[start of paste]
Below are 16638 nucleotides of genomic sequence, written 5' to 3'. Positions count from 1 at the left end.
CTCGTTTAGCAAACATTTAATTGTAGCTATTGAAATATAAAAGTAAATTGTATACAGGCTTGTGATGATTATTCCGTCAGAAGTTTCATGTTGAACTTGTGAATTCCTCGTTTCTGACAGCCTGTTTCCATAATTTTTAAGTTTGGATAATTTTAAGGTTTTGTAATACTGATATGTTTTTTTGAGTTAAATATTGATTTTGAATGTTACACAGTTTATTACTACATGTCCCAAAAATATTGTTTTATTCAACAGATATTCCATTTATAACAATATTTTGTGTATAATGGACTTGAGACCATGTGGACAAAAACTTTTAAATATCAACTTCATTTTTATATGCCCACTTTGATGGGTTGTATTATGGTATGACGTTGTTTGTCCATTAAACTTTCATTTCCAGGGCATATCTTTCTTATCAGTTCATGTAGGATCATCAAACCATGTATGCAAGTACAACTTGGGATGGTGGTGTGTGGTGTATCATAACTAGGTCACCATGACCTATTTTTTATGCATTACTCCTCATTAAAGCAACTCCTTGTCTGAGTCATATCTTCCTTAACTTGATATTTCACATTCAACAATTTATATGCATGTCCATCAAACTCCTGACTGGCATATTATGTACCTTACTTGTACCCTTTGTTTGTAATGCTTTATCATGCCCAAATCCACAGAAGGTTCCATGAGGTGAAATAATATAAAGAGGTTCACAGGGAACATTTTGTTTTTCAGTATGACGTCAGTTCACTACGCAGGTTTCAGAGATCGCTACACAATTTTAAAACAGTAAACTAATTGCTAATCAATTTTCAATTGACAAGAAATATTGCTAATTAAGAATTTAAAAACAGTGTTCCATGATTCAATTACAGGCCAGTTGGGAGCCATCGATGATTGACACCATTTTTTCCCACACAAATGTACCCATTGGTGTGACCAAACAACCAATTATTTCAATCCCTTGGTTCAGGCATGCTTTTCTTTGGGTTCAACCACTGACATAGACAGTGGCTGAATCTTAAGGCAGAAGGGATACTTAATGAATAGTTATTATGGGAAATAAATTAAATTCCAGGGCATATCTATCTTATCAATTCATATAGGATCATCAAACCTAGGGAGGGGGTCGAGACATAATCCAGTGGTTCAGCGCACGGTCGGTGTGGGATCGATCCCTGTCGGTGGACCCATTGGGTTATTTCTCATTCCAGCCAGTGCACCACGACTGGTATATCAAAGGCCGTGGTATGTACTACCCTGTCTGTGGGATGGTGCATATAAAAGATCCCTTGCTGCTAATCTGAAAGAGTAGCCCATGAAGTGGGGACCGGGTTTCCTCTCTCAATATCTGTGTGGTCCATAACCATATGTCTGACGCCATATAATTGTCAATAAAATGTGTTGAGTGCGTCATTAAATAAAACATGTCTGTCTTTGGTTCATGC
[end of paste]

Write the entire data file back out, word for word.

Below are 16638 nucleotides of genomic sequence, written 5' to 3'. Positions count from 1 at the left end.
CTCGTTTAGCAAACATTTAATTGTAGCTATTGAAATATAAAAGTAAATTGTATACAGGCTTGTGATGATTATTCCGTCAGAAGTTTCATGTTGAACTTGTGAATTCCTCGTTTCTGACAGCCTGTTTCCATAATTTTTAAGTTTGGATAATTTTAAGGTTTTGTAATACTGATATGTTTTTTTGAGTTAAATATTGATTTTGAATGTTACACAGTTTATTACTACATGTCCCAAAAATATTGTTTTATTCAACAGATATTCCATTTATAACAATATTTTGTGTATAATGGACTTGAGACCATGTGGACAAAAACTTTTAAATATCAACTTCATTTTTATATGCCCACTTTGATGGGTTGTATTATGGTATGACGTTGTTTGTCCATTAAACTTTCATTTCCAGGGCATATCTTTCTTATCAGTTCATGTAGGATCATCAAACCATGTATGCAAGTACAACTTGGGATGGTGGTGTGTGGTGTATCATAACTAGGTCACCATGACCTATTTTTTATGCATTACTCCTCATTAAAGCAACTCCTTGTCTGAGTCATATCTTCCTTAACTTGATATTTCACATTCAACAATTTATATGCATGTCCATCAAACTCCTGACTGGCATATTATGTACCTTACTTGTACCCTTTGTTTGTAATGCTTTATCATGCCCAAATCCACAGAAGGTTCCATGAGGTGAAATAATATAAAGAGGTTCACAGGGAACATTTTGTTTTTCAGTATGACGTCAGTTCACTACGCAGGTTTCAGAGATCGCTACACAATTTTAAAACAGTAAACTAATTGCTAATCAATTTTCAATTGACAAGAAATATTGCTAATTAAGAATTTAAAAACAGTGTTCCATGATTCAATTACAGGCCAGTTGGGAGCCATCGATGATTGACACCATTTTTTCCCACACAAATGTACCCATTGGTGTGACCAAACAACCAATTATTTCAATCCCTTGGTTCAGGCATGCTTTTCTTTGGGTTCAACCACTGACATAGACAGTGGCTGAATCTTAAGGCAGAAGGGATACTTAATGAATAGTTATTATGGGAAATAAATTAAATTCCAGGGCATATCTATCTTATCAATTCATATAGGATCATCAAACCTAGGGAGGGGGTCGAGACATAATCCAGTGGTTCAGCGCACGGTCGGTGTGGGATCGATCCCTGTCGGTGGACCCATTGGGTTATTTCTCATTCCAGCCAGTGCACCACGACTGGTATATCAAAGGCCGTGGTATGTACTACCCTGTCTGTGGGATGGTGCATATAAAAGATCCCTTGCTGCTAATCTGAAAGAGTAGCCCATGAAGTGGGGACCGGGTTTCCTCTCTCAATATCTGTGTGGTCCATAACCATATGTCTGACGCCATATAATTGTCAATAAAATGTGTTGAGTGCGTCATTAAATAAAACATGTCTGTCTTTGGTTCATGC